NAB Economists Push Out Timing Of Rate Hike
The National Australia Bank has bowed to the reality of recent economic data on wages, jobs and inflation and pushed its forecast for the next interest rate rise out to 2019 from late this year, but they are still around a year short of the forecast made earlier this month by the AMP’s Dr Shane Oliver for a rate rise in 2020 - but with the continuing chance of a rate ‘cut’.
The NAB’s forecast is made more interesting because its monthly surveys of business conditions and confidence are at or above record highs (especially business conditions). And yet that is not translating into higher pressure on wages and inflation.
In a note issued yesterday the NAB’s economics team said the delay to the forecast for the next rate rise was due to a lack of wage rise pressure and continuing stagnant unemployment (around 5.5% to 5.6% for much of the past year.
The bank made it clear that the decision depends on what happens to the data fr wages and employment in the meantime.
“While still very data dependent we now have the start of the rate hiking cycle in mid-2019,” the NAB said.
"We still expect the economy to strengthen, leading to a declining unemployment rate. This should eventually translate into stronger wages growth and give the RBA confidence that inflation will track back to its 2.5% target.
“However, we acknowledge there is considerable uncertainty around the timing at which wages growth will strengthen, and the time of the RBA’s next move will remain highly data dependent.”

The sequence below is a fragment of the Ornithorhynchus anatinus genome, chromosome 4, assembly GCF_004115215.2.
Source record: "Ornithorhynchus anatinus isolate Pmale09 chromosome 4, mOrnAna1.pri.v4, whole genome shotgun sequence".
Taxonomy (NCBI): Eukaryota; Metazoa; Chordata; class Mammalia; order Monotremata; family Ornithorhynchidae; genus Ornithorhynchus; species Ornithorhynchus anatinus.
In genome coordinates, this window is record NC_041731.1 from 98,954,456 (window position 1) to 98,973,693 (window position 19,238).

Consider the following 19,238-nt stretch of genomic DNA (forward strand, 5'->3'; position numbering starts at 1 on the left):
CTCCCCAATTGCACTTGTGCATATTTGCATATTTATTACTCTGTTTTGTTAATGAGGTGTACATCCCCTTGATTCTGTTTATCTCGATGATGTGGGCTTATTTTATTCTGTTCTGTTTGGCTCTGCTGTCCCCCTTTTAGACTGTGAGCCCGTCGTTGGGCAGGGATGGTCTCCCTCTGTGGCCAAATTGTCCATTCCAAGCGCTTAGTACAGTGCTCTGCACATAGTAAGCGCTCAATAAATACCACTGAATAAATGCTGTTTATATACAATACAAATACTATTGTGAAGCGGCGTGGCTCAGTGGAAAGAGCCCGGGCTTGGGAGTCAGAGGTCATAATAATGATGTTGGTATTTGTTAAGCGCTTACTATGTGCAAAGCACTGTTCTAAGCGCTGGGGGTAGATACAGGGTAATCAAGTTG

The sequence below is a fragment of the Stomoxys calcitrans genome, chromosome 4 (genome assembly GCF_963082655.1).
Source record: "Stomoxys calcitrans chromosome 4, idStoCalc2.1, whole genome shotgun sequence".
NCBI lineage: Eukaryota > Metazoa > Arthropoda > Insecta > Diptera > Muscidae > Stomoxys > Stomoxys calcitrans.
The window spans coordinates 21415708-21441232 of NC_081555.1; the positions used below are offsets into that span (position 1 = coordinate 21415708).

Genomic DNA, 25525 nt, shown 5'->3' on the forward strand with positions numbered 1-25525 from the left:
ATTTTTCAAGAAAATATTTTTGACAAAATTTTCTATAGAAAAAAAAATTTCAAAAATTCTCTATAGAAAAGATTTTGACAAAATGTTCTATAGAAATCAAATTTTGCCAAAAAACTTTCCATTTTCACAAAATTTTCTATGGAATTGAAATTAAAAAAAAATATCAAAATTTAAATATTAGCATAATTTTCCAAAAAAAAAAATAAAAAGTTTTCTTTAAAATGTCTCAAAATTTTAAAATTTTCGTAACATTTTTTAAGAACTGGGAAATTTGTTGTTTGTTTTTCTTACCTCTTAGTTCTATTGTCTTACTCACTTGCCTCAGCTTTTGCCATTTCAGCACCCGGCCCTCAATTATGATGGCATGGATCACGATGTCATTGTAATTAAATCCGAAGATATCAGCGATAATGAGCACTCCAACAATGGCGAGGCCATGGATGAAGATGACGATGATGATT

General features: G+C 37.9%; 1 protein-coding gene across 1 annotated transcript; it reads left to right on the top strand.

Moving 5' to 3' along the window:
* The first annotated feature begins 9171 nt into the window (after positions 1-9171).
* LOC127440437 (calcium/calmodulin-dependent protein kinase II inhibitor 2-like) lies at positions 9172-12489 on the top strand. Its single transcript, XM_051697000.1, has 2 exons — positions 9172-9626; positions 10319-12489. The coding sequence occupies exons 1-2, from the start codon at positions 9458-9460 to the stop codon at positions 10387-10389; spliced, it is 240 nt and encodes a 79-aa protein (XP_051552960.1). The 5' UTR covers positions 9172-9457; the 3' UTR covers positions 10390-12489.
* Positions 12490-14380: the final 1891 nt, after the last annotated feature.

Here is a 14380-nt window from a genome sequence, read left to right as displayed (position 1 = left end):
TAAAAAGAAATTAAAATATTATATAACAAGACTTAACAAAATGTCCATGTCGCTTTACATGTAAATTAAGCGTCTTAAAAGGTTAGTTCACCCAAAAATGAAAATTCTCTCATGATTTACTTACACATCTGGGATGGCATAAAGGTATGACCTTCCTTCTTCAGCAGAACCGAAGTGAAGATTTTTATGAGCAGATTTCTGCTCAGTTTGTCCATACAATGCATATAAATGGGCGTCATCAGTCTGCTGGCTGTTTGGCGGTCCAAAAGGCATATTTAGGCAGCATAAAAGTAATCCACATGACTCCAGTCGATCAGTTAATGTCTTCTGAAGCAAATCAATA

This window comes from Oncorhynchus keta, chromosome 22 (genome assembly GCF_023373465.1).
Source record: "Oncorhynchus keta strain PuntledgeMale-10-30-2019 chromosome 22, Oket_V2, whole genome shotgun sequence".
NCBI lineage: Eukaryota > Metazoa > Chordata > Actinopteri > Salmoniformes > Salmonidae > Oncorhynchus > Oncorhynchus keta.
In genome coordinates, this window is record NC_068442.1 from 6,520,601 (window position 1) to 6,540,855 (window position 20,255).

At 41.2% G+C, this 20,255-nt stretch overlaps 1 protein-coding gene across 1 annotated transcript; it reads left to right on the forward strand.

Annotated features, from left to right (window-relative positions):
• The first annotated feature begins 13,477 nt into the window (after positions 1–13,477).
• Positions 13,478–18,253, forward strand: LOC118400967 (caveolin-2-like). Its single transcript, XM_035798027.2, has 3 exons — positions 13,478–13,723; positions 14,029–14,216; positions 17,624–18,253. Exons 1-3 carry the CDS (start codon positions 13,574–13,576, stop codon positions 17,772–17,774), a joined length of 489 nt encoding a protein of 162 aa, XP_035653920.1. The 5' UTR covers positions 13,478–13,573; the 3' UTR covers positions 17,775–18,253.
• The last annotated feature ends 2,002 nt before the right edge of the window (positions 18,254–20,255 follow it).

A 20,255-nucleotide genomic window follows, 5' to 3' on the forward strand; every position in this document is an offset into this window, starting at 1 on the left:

"For some time NAB has been forecasting that if the economy were to improve as expected, then the RBA would at some point feel confident enough with the economic outlook to start the process of raising the cash rate from its current low level of 11⁄2%.
"In particular, our view has been that economic growth will strengthen over the coming year and that, with the pace of jobs growth already solid, this would lead to a declining unemployment rate and as a result upwards pressure on wages growth and inflation.
"We still consider that this is the most likely trajectory for the economy and RBA policy. However, this week’s data on wages and the labour market indicate that November 2018, our previous forecast for the first rate rise, is too early and we now expect the RBA to be on hold through the rest of this year.
"We expect once the tightening cycle starts, further rate increases will be very gradual. We are now expecting the first move to be in mid (May) 2019, with the next move after that not until late in the year (November 2019),” the NAB’s chief economist, Alan Oster said yesterday.
Glenn Dyer has been a finance journalist and TV producer for more than 40 years. He has worked at Maxwell Newton Publications, Queensland Newspapers, AAP, The Australian Financial Review, The Nine Network and Crikey.
At the AFR he was a finance writer, Finance Editor, News Editor and Chief of Staff. At the Nine Network he was supervising producer of Business Sunday for more than 16 years. He has also written for other online and analogue print publications here and overseas.